New beer – Vienna lager + help for Ukraine
During this last Winter, more precisely in the darkness and cold of month of December, we were making plans for some warmer and brighter days.
We came up with the idea to make lager – more smooth and light-tasting style of beer than what we normally do. Spring has arrived, but not as light and bright as we expected.
Unfortunately, everything that is going on is making us take action to do what we can, to make the future at least a little brighter for those affected with the war in Ukraine.
We have decided to donate a part of the proceeds from the sale of Vienna Lager beer. Brlog will donate 1kn for each Vienna Lager bottle sold from 23.3.2022 to 23.4.2022 that will go towards Solidarity Foundation to help Ukrainian citizens in Croatia.
Why Vienna lager?
As we said at the beginning, lagers are generally lighter beers, milder in taste than ale. Thus was born the idea to try the style of beer for Spring and Summer, which will follow the weather forecast and give us the pleasure of drinking beer during sunny Spring.
We were attracted by the fact that Vienna still has a richer taste than other lager styles, or as our brewery team would say – “there is less water.” 🙂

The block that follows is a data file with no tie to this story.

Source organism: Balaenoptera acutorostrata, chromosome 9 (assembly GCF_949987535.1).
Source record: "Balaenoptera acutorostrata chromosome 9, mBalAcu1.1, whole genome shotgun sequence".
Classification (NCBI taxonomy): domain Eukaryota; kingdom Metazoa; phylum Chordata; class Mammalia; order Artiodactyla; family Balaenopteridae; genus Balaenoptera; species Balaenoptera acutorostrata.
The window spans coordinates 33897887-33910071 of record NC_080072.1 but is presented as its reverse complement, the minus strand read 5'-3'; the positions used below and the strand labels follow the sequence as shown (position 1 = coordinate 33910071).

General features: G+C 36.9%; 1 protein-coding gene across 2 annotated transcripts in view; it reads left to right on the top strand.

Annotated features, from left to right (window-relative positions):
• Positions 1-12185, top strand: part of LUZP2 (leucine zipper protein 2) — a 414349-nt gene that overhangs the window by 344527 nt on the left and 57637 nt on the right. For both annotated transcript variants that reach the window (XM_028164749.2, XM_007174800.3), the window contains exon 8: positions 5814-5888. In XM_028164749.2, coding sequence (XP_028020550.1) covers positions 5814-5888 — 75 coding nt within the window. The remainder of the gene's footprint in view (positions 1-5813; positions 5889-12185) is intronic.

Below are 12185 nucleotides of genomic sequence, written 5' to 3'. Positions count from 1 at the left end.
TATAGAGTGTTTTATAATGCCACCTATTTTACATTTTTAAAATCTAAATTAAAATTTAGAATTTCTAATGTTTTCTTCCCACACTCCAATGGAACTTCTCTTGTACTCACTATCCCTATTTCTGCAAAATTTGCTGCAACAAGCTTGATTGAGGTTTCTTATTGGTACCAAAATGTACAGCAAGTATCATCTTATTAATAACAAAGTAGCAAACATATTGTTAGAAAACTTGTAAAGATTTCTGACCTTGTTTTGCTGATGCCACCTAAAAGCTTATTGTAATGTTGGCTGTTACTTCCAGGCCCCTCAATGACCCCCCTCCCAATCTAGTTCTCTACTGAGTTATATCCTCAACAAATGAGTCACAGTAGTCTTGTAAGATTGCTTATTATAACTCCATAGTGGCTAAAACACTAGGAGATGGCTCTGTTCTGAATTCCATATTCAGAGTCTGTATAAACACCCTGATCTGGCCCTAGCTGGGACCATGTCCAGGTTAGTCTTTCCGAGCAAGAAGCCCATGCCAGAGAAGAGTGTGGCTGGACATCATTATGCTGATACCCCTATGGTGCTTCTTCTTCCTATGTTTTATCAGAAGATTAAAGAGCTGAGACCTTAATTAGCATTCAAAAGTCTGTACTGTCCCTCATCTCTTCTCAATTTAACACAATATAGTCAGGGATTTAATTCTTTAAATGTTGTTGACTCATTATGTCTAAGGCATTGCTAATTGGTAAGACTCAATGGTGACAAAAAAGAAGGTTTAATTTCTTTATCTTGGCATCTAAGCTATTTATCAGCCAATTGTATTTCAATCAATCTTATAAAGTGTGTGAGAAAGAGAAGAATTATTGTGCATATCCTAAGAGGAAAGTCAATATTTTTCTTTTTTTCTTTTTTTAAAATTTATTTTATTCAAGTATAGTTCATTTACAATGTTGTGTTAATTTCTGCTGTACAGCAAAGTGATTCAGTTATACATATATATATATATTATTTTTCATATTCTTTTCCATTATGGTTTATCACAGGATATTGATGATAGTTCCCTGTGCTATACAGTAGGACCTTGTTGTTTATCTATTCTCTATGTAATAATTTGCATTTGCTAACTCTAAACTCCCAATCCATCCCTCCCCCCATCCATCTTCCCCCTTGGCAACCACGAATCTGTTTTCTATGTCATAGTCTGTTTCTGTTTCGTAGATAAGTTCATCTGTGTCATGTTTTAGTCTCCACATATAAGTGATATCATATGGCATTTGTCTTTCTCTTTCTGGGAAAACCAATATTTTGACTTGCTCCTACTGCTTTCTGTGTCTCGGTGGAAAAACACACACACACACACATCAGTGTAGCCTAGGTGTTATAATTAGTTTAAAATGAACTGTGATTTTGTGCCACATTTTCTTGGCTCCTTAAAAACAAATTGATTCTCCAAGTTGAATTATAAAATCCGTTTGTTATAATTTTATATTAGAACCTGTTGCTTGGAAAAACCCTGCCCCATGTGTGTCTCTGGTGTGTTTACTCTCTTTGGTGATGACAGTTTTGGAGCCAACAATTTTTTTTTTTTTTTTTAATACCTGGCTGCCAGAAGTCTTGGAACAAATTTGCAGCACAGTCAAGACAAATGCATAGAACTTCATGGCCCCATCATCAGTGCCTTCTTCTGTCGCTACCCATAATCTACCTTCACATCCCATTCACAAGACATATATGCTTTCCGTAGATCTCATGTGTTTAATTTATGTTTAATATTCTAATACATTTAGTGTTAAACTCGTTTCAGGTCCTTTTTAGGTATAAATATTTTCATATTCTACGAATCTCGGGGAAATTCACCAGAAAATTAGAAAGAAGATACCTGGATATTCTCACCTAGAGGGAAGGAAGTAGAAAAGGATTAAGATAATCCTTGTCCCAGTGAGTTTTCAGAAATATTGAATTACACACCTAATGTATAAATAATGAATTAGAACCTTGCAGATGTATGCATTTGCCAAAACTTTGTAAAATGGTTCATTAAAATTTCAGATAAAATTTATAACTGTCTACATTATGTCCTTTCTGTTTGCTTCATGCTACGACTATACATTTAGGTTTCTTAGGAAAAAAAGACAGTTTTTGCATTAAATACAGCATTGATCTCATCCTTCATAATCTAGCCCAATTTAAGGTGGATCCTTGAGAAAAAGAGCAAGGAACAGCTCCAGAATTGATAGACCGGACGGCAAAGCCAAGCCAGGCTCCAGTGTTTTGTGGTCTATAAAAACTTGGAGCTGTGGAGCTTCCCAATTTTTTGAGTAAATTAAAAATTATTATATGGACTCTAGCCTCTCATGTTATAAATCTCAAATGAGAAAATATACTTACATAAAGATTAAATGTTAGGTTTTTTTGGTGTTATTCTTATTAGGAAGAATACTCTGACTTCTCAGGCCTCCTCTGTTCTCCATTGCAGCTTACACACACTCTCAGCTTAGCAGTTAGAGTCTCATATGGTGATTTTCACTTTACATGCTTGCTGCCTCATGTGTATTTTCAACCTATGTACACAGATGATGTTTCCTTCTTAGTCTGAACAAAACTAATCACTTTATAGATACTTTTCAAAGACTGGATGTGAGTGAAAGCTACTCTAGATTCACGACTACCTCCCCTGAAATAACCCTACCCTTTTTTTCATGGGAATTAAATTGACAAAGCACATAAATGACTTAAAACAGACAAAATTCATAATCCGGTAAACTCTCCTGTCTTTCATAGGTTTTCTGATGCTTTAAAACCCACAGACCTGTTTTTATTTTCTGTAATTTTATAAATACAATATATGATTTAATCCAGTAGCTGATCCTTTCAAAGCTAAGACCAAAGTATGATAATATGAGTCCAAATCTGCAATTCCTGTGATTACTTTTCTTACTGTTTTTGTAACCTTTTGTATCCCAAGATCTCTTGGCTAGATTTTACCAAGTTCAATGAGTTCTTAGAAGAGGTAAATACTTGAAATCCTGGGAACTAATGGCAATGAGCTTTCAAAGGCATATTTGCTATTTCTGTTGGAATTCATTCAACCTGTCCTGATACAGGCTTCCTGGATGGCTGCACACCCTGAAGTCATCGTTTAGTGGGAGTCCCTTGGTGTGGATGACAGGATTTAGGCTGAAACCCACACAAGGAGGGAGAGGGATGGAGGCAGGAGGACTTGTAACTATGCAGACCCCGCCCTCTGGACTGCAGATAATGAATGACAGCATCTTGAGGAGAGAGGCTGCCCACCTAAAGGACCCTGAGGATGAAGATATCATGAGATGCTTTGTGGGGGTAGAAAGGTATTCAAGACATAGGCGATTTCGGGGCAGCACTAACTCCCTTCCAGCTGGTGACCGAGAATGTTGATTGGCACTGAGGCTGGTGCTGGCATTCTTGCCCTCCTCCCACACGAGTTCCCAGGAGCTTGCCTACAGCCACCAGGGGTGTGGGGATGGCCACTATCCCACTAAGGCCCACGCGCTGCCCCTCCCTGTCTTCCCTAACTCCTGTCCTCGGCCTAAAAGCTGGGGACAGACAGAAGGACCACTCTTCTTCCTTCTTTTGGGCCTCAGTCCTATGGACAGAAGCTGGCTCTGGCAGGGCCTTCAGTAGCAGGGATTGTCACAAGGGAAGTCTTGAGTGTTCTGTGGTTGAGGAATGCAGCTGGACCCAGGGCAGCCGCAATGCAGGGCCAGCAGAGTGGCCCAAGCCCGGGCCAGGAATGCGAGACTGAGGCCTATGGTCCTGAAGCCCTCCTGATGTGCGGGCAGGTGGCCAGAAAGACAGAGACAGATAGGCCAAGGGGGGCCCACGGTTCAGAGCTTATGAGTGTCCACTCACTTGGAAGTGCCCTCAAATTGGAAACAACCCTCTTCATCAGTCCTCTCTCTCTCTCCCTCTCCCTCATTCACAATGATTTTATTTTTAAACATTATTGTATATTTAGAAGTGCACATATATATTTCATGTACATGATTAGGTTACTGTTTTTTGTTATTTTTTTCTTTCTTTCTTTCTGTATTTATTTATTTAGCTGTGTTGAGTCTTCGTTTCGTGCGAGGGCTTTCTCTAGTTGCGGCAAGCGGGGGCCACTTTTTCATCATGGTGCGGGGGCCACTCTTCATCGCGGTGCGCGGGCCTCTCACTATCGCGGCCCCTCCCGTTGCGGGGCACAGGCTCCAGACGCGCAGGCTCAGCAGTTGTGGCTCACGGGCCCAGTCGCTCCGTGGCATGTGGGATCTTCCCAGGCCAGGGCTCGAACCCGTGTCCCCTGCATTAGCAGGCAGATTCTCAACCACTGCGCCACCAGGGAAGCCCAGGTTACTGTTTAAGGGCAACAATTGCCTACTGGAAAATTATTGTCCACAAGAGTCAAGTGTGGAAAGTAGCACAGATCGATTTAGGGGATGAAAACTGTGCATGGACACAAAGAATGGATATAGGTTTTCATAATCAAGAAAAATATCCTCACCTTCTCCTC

When we got the invitation for The ultimate BRAU – Bierfestival in Vienna we said that’s was the sign!
How did the Vienna lager beer style come about?
You guessed it, it has to do with Austria and Vienna.
The story goes like this, in the early 1800s, Anton Dreher inherited a brewery and barley fields from his father. As part of his education, he visited numerous breweries across Europe, including those in England.
There he learned a new technique of malt processing. By the 1800s malt was roasted directly over a fire which would result in a very strong toasted, sometimes smoky aroma. The English set out to experiment with a technique in which malt is roasted using hot air. This would give a lighter colour and the aroma itself would be more delicate.
Dreher experimented with English technique and amber malt and obtained an coloured malt that had a slightly caramelised aroma. He called it Vienna malt, combined it with bottom-fermenting yeast and got a red-coloured beer.
Vienna lager as a style has survived to this day so it was brought to Mexico by brewers after the First World War and later as a style held in America after Prohibition.
We really liked the style because of its caramel and fruity taste in which the note of the crust of bread is felt. We could hardly wait for him, because he stored us for four months in fermenters – now he is ready, so come on people!